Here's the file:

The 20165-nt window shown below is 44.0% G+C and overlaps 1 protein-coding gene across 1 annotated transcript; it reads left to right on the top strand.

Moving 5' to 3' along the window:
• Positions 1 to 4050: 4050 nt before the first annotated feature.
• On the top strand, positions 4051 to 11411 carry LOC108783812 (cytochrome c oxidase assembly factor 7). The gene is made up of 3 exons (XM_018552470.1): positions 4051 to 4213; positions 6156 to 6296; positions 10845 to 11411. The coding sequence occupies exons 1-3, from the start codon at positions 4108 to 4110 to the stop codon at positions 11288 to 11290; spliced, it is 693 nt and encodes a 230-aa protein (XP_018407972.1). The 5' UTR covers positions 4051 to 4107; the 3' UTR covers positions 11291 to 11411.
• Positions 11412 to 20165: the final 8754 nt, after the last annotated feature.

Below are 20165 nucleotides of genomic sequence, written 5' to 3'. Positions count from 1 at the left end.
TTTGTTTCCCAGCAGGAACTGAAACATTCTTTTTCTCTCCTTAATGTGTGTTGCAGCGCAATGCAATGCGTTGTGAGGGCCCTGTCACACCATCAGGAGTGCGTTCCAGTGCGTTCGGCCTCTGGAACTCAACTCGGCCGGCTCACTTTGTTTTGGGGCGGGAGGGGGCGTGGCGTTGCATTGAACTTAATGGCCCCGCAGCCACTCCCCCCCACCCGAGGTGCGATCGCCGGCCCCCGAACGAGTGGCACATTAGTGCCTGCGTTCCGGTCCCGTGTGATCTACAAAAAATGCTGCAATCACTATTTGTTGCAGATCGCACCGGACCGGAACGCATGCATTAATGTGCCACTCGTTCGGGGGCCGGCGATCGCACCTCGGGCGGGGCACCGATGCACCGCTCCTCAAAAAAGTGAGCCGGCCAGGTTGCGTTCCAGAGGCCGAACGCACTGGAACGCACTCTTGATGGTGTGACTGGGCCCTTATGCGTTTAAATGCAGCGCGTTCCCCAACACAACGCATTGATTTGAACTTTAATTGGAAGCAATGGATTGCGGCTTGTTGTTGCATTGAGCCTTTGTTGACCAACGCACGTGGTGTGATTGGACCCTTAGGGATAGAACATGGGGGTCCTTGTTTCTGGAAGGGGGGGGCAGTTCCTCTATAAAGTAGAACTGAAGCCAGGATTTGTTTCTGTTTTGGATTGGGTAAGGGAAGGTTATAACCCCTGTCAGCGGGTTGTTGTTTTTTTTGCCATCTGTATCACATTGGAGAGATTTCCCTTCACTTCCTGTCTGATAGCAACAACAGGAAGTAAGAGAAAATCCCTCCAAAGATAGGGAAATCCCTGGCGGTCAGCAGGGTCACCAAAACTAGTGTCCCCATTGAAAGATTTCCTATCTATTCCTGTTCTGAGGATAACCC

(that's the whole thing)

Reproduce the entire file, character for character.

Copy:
The 20165-nt window shown below is 44.0% G+C and overlaps 1 protein-coding gene across 1 annotated transcript; it reads left to right on the top strand.

Moving 5' to 3' along the window:
• Positions 1 to 4050: 4050 nt before the first annotated feature.
• On the top strand, positions 4051 to 11411 carry LOC108783812 (cytochrome c oxidase assembly factor 7). The gene is made up of 3 exons (XM_018552470.1): positions 4051 to 4213; positions 6156 to 6296; positions 10845 to 11411. The coding sequence occupies exons 1-3, from the start codon at positions 4108 to 4110 to the stop codon at positions 11288 to 11290; spliced, it is 693 nt and encodes a 230-aa protein (XP_018407972.1). The 5' UTR covers positions 4051 to 4107; the 3' UTR covers positions 11291 to 11411.
• Positions 11412 to 20165: the final 8754 nt, after the last annotated feature.

Below are 20165 nucleotides of genomic sequence, written 5' to 3'. Positions count from 1 at the left end.
TTTGTTTCCCAGCAGGAACTGAAACATTCTTTTTCTCTCCTTAATGTGTGTTGCAGCGCAATGCAATGCGTTGTGAGGGCCCTGTCACACCATCAGGAGTGCGTTCCAGTGCGTTCGGCCTCTGGAACTCAACTCGGCCGGCTCACTTTGTTTTGGGGCGGGAGGGGGCGTGGCGTTGCATTGAACTTAATGGCCCCGCAGCCACTCCCCCCCACCCGAGGTGCGATCGCCGGCCCCCGAACGAGTGGCACATTAGTGCCTGCGTTCCGGTCCCGTGTGATCTACAAAAAATGCTGCAATCACTATTTGTTGCAGATCGCACCGGACCGGAACGCATGCATTAATGTGCCACTCGTTCGGGGGCCGGCGATCGCACCTCGGGCGGGGCACCGATGCACCGCTCCTCAAAAAAGTGAGCCGGCCAGGTTGCGTTCCAGAGGCCGAACGCACTGGAACGCACTCTTGATGGTGTGACTGGGCCCTTATGCGTTTAAATGCAGCGCGTTCCCCAACACAACGCATTGATTTGAACTTTAATTGGAAGCAATGGATTGCGGCTTGTTGTTGCATTGAGCCTTTGTTGACCAACGCACGTGGTGTGATTGGACCCTTAGGGATAGAACATGGGGGTCCTTGTTTCTGGAAGGGGGGGGCAGTTCCTCTATAAAGTAGAACTGAAGCCAGGATTTGTTTCTGTTTTGGATTGGGTAAGGGAAGGTTATAACCCCTGTCAGCGGGTTGTTGTTTTTTTTGCCATCTGTATCACATTGGAGAGATTTCCCTTCACTTCCTGTCTGATAGCAACAACAGGAAGTAAGAGAAAATCCCTCCAAAGATAGGGAAATCCCTGGCGGTCAGCAGGGTCACCAAAACTAGTGTCCCCATTGAAAGATTTCCTATCTATTCCTGTTCTGAGGATAACCC